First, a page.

Regarding our Atkins brand, we believe traditional weight management consumers actively on the Atkins program represent approximately 15% of that current consumer base whereas the remaining approximate 85% of our Atkins consumers are not currently on a program diet. We may not succeed in evolving our advertising and other efforts to appeal to both our branded weight loss consumers and self-directed healthy lifestyle consumers.

    If we cannot identify and capture new audiences and demographics, our ability to integrate additional brands successfully will be adversely affected. Accordingly, we may not be able to successfully implement our growth strategies, expand our brands, or continue to maintain growth in our sales at our current rate, or at all. If we fail to implement our growth strategies or if we invest resources in growth strategies that ultimately prove unsuccessful, our sales and profitability may be negatively affected, which would materially and adversely affect our business, financial condition and results of operations.

If we do not continually enhance our brand recognition, increase distribution of our products, attract new consumers to our brands and introduce new and innovative products, either on a timely basis or at all, our business may suffer.

    The nutritional snacking industry is subject to rapid and frequent changes in consumer demands. Because consumers are constantly seeking new products and strategies to achieve their healthy eating goals, our success relies heavily on our ability to continue to develop and market new and innovative products and extensions. New product sales represent a growing and important portion of our net sales. To respond to new and evolving consumer demands, achieve market acceptance and keep pace with new nutritional, weight management, technological and other developments, we must constantly introduce new and innovative products into the market, some of which may not be accepted by consumers, may be sent to market prematurely or may not be consistent with our quality and taste standards. Accordingly, we may not succeed in timely developing, introducing or marketing any new or enhanced products. If we cannot commercialize new products, our revenue may not grow as expected, which would materially and adversely affect our business, financial condition and results of operations.

We rely on sales to a limited number of retailers for a substantial majority of our net sales, and losing one or more such retailers may materially harm our business. In addition, we maintain “at will” contracts with these retailers, which do not require recurring or minimum purchase amounts of our products.

    A substantial majority of our sales are generated from a limited number of retailers. Sales to our largest retailer, Walmart, represented approximately 34% of consolidated sales in fiscal year 2020, of which approximately 25% is through their mass retail channel and approximately 8% is through their club channel. Sales to our next largest retailer, Amazon, represented approximately 10% of consolidated sales in fiscal year 2020. Although the composition of our significant retailers may vary from period-to-period, we expect that most of our net sales will continue to come from a relatively small number of retailers for the foreseeable future. These retailers may take actions that affect us for reasons we cannot anticipate or control, such as their financial condition, changes in their business strategy or operations, the perceived quality of their products and introducing competing products. There can be no assurance that Walmart, Amazon or our other significant customers will continue to purchase our products in the same quantities or on the same terms as in the past, particularly as increasingly powerful retailers continue to demand lower pricing.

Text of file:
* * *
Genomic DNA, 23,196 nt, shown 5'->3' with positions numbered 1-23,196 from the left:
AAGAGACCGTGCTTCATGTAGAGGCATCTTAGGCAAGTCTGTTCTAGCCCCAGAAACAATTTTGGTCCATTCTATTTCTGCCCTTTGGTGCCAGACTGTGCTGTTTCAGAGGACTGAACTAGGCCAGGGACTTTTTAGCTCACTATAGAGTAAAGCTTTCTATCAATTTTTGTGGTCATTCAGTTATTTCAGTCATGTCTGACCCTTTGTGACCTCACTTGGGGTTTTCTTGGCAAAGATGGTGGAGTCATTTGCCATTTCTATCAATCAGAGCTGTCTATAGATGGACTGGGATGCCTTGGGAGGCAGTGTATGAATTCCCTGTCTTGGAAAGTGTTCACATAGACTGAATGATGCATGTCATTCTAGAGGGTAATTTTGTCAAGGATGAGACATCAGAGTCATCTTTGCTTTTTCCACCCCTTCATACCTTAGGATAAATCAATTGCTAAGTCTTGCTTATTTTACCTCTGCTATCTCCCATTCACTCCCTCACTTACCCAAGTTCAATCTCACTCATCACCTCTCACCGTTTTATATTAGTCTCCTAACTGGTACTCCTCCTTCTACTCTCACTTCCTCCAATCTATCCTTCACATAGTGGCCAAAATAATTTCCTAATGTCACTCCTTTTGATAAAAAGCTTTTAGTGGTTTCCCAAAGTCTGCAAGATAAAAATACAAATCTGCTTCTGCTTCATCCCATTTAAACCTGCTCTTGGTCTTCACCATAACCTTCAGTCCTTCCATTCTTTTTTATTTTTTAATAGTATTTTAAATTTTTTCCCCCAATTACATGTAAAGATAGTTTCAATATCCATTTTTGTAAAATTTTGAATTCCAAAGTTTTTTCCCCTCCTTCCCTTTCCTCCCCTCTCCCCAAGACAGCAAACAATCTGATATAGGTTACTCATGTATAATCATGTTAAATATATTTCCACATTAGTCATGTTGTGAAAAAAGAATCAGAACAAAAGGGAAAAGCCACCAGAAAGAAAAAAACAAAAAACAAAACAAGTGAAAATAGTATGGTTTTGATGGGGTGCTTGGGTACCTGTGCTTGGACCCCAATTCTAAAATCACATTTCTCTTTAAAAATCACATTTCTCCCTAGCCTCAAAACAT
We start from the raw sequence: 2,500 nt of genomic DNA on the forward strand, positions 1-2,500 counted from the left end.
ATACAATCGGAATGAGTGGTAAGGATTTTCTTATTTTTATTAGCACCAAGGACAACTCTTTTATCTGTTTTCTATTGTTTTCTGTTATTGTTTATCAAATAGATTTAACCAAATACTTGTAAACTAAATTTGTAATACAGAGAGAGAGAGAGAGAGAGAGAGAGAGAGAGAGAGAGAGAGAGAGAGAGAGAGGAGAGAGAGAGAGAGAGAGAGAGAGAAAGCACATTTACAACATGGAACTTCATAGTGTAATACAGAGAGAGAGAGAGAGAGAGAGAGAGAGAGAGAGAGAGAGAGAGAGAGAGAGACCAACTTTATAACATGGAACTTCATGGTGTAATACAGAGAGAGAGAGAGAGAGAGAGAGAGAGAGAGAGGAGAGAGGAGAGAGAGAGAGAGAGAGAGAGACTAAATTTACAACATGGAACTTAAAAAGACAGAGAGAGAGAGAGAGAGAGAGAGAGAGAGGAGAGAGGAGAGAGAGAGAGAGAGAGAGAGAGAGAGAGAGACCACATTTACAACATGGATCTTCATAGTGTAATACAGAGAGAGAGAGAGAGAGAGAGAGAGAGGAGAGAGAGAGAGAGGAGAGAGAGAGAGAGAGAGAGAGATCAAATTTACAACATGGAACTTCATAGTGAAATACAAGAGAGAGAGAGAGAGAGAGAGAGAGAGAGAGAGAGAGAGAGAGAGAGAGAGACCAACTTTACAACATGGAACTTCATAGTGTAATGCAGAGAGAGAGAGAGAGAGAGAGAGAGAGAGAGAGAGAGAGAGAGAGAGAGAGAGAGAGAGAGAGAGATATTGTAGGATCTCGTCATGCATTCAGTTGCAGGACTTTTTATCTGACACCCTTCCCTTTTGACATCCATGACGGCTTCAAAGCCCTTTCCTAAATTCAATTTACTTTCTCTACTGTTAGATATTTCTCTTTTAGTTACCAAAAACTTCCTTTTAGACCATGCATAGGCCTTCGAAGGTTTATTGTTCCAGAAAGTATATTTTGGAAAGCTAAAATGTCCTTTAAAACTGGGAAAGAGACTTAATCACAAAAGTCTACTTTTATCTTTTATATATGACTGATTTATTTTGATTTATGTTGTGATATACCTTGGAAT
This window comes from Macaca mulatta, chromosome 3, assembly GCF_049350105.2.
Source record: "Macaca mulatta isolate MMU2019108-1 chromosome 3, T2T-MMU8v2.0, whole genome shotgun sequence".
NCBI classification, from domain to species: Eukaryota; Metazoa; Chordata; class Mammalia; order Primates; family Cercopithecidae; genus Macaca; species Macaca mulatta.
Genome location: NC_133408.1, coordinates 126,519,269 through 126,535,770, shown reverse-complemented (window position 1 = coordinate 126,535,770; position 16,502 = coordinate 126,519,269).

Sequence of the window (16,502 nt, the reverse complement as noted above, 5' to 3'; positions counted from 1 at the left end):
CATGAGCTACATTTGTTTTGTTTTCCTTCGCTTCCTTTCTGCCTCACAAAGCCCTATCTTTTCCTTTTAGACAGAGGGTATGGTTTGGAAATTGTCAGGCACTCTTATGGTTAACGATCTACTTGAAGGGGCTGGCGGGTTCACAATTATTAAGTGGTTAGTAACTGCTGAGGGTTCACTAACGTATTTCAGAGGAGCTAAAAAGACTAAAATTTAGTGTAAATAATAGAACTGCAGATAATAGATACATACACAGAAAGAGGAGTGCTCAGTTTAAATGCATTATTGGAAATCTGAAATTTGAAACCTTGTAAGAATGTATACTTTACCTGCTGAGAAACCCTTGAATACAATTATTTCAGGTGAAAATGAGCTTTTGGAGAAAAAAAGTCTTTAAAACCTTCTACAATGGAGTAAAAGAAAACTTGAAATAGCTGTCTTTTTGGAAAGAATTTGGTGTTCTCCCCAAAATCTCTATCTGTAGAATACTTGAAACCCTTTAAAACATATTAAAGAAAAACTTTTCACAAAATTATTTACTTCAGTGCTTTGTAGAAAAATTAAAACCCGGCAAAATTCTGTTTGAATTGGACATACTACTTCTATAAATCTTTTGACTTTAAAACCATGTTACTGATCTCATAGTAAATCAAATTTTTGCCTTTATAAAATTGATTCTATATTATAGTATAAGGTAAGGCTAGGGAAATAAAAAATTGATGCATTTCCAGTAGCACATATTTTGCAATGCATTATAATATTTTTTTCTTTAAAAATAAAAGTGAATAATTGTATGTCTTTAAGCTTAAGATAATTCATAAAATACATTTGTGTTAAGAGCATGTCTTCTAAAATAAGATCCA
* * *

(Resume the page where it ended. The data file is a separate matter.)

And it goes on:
Our retailers rarely provide us with firm, long- or short-term volume purchase commitments. As a result, we could have periods with little to no orders for our products while still incurring costs related to workforce maintenance, marketing, general corporate and debt service. Furthermore, despite operating in different channels, our retailers sometimes compete for the same consumers. Because of actual or perceived conflicts resulting from competition, retailers may take actions that negatively affect us. We may not find new retailers to supplement our revenue in periods when we experience reduced purchase orders, or recover fixed costs because of experiencing reduced purchase orders. Periods of reduced purchase orders could materially and adversely affect our business, financial condition and results of operations.

    Conversely, occasionally, we may experience unanticipated increases in orders of our products from these retailers that can create supply chain problems and may cause unfilled orders. If we cannot meet increased demand for our products, our reputation with these retailers may be harmed. Unanticipated fluctuations in product requirements could cause fluctuations in our results from quarter-to-quarter. Consolidation among retailers may also materially and adversely affect our results. An increase in the concentration of our sales to large customers may negatively affect our profitability due to the effect of higher shelving fees and reduced volumes of product sold. Furthermore, as retailers consolidate or account for a larger percentage of our sales, they may reduce the number of branded products they offer to accommodate private label products and pressure us to lower the prices of our products.
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Our growth may be limited if we cannot maintain or secure additional shelf or retail space for our products.